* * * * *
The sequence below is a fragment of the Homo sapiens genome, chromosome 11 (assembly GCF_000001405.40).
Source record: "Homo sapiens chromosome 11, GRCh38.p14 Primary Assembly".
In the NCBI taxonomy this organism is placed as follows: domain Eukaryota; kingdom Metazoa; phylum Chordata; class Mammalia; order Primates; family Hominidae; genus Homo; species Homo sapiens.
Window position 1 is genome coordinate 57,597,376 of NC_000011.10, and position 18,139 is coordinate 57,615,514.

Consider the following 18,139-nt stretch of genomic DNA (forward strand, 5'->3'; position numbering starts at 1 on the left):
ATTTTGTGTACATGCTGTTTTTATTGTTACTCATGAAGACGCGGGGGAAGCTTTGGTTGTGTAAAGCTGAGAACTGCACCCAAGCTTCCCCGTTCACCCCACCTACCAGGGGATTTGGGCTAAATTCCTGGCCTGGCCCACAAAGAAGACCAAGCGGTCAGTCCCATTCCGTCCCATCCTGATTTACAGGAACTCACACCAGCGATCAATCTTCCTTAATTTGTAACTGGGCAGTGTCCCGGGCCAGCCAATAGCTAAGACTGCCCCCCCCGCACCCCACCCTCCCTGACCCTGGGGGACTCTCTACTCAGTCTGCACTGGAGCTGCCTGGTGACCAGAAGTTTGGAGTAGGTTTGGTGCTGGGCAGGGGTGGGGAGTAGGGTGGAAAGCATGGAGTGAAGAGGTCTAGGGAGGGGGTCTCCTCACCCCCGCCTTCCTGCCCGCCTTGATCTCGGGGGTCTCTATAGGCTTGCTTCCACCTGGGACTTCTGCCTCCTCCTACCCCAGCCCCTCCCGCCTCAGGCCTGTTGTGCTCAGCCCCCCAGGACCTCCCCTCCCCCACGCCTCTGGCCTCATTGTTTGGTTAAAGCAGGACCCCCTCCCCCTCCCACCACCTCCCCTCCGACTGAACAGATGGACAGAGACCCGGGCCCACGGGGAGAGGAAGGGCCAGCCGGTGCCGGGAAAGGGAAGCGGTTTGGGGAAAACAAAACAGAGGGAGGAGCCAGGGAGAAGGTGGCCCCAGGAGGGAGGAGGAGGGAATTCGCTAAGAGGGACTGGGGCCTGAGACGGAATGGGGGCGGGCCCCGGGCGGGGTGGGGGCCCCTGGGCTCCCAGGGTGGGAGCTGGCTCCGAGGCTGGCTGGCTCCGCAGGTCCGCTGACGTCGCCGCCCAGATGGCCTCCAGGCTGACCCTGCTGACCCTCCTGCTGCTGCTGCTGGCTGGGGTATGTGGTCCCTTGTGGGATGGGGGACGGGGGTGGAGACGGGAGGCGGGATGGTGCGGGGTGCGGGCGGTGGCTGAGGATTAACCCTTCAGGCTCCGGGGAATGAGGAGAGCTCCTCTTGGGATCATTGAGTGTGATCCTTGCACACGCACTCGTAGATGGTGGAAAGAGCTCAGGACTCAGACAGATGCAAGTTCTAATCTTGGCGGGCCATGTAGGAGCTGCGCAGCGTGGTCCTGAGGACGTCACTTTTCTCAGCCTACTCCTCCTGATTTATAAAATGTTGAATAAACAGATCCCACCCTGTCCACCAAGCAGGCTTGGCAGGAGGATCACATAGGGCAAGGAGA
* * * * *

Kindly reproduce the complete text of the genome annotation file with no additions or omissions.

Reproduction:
The sequence below is a fragment of the Homo sapiens genome, chromosome 11 (assembly GCF_000001405.40).
Source record: "Homo sapiens chromosome 11, GRCh38.p14 Primary Assembly".
In the NCBI taxonomy this organism is placed as follows: domain Eukaryota; kingdom Metazoa; phylum Chordata; class Mammalia; order Primates; family Hominidae; genus Homo; species Homo sapiens.
Window position 1 is genome coordinate 57,597,376 of NC_000011.10, and position 18,139 is coordinate 57,615,514.

Consider the following 18,139-nt stretch of genomic DNA (forward strand, 5'->3'; position numbering starts at 1 on the left):
ATTTTGTGTACATGCTGTTTTTATTGTTACTCATGAAGACGCGGGGGAAGCTTTGGTTGTGTAAAGCTGAGAACTGCACCCAAGCTTCCCCGTTCACCCCACCTACCAGGGGATTTGGGCTAAATTCCTGGCCTGGCCCACAAAGAAGACCAAGCGGTCAGTCCCATTCCGTCCCATCCTGATTTACAGGAACTCACACCAGCGATCAATCTTCCTTAATTTGTAACTGGGCAGTGTCCCGGGCCAGCCAATAGCTAAGACTGCCCCCCCCGCACCCCACCCTCCCTGACCCTGGGGGACTCTCTACTCAGTCTGCACTGGAGCTGCCTGGTGACCAGAAGTTTGGAGTAGGTTTGGTGCTGGGCAGGGGTGGGGAGTAGGGTGGAAAGCATGGAGTGAAGAGGTCTAGGGAGGGGGTCTCCTCACCCCCGCCTTCCTGCCCGCCTTGATCTCGGGGGTCTCTATAGGCTTGCTTCCACCTGGGACTTCTGCCTCCTCCTACCCCAGCCCCTCCCGCCTCAGGCCTGTTGTGCTCAGCCCCCCAGGACCTCCCCTCCCCCACGCCTCTGGCCTCATTGTTTGGTTAAAGCAGGACCCCCTCCCCCTCCCACCACCTCCCCTCCGACTGAACAGATGGACAGAGACCCGGGCCCACGGGGAGAGGAAGGGCCAGCCGGTGCCGGGAAAGGGAAGCGGTTTGGGGAAAACAAAACAGAGGGAGGAGCCAGGGAGAAGGTGGCCCCAGGAGGGAGGAGGAGGGAATTCGCTAAGAGGGACTGGGGCCTGAGACGGAATGGGGGCGGGCCCCGGGCGGGGTGGGGGCCCCTGGGCTCCCAGGGTGGGAGCTGGCTCCGAGGCTGGCTGGCTCCGCAGGTCCGCTGACGTCGCCGCCCAGATGGCCTCCAGGCTGACCCTGCTGACCCTCCTGCTGCTGCTGCTGGCTGGGGTATGTGGTCCCTTGTGGGATGGGGGACGGGGGTGGAGACGGGAGGCGGGATGGTGCGGGGTGCGGGCGGTGGCTGAGGATTAACCCTTCAGGCTCCGGGGAATGAGGAGAGCTCCTCTTGGGATCATTGAGTGTGATCCTTGCACACGCACTCGTAGATGGTGGAAAGAGCTCAGGACTCAGACAGATGCAAGTTCTAATCTTGGCGGGCCATGTAGGAGCTGCGCAGCGTGGTCCTGAGGACGTCACTTTTCTCAGCCTACTCCTCCTGATTTATAAAATGTTGAATAAACAGATCCCACCCTGTCCACCAAGCAGGCTTGGCAGGAGGATCACATAGGGCAAGGAGA